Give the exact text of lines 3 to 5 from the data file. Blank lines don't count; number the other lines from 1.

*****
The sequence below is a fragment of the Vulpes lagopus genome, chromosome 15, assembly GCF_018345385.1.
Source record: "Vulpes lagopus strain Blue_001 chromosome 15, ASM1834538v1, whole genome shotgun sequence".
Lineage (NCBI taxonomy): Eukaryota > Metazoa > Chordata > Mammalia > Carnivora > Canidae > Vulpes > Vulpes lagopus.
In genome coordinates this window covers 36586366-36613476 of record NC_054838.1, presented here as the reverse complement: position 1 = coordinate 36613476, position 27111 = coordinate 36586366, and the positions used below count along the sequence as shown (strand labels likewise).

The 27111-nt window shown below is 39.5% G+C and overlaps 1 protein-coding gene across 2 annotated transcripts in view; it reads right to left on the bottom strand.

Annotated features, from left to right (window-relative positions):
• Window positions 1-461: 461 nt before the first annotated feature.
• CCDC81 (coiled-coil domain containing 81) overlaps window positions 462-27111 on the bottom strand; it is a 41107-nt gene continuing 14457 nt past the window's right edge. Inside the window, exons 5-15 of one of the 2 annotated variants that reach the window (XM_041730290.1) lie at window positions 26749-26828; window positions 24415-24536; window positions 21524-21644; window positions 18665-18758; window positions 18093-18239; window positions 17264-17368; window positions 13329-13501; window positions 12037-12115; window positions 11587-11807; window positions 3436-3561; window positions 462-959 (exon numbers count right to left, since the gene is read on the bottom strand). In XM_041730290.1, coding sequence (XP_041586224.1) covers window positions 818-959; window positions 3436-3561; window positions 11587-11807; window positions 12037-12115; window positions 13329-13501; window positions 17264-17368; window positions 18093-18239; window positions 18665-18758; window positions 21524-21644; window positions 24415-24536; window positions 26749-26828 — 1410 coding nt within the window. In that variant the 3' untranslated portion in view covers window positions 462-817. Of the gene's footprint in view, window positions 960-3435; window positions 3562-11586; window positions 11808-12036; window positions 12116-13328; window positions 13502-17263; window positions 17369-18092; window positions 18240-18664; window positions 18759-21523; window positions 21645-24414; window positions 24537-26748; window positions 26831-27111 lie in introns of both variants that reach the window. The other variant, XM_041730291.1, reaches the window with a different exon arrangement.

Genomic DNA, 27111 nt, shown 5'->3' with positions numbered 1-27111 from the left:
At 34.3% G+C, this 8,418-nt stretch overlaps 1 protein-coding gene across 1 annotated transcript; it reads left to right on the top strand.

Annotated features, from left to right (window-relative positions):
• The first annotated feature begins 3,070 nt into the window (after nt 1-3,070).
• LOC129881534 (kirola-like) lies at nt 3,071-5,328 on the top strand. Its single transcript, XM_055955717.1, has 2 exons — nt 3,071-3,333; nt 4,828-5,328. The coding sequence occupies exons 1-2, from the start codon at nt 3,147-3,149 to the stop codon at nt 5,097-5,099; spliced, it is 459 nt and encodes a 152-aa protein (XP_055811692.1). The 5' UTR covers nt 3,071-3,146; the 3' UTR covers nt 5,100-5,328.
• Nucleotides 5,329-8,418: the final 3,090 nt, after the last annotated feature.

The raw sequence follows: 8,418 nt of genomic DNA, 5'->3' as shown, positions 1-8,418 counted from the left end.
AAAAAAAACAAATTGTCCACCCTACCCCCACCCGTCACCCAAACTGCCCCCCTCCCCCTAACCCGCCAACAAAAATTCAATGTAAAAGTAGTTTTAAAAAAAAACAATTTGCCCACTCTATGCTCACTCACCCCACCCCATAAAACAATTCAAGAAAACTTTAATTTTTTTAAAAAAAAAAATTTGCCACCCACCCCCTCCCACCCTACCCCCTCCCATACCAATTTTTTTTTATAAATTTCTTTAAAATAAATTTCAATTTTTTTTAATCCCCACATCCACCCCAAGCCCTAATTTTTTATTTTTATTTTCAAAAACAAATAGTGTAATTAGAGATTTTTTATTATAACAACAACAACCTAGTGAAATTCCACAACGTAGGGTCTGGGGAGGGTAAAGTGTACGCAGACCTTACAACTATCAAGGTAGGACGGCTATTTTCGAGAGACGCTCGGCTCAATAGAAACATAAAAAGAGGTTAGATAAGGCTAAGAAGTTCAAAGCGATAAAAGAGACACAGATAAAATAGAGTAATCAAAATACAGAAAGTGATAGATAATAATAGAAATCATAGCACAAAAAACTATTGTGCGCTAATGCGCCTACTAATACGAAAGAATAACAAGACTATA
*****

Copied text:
Lineage (NCBI taxonomy): Eukaryota > Metazoa > Chordata > Mammalia > Carnivora > Canidae > Vulpes > Vulpes lagopus.
In genome coordinates this window covers 36586366-36613476 of record NC_054838.1, presented here as the reverse complement: position 1 = coordinate 36613476, position 27111 = coordinate 36586366, and the positions used below count along the sequence as shown (strand labels likewise).

The 27111-nt window shown below is 39.5% G+C and overlaps 1 protein-coding gene across 2 annotated transcripts in view; it reads right to left on the bottom strand.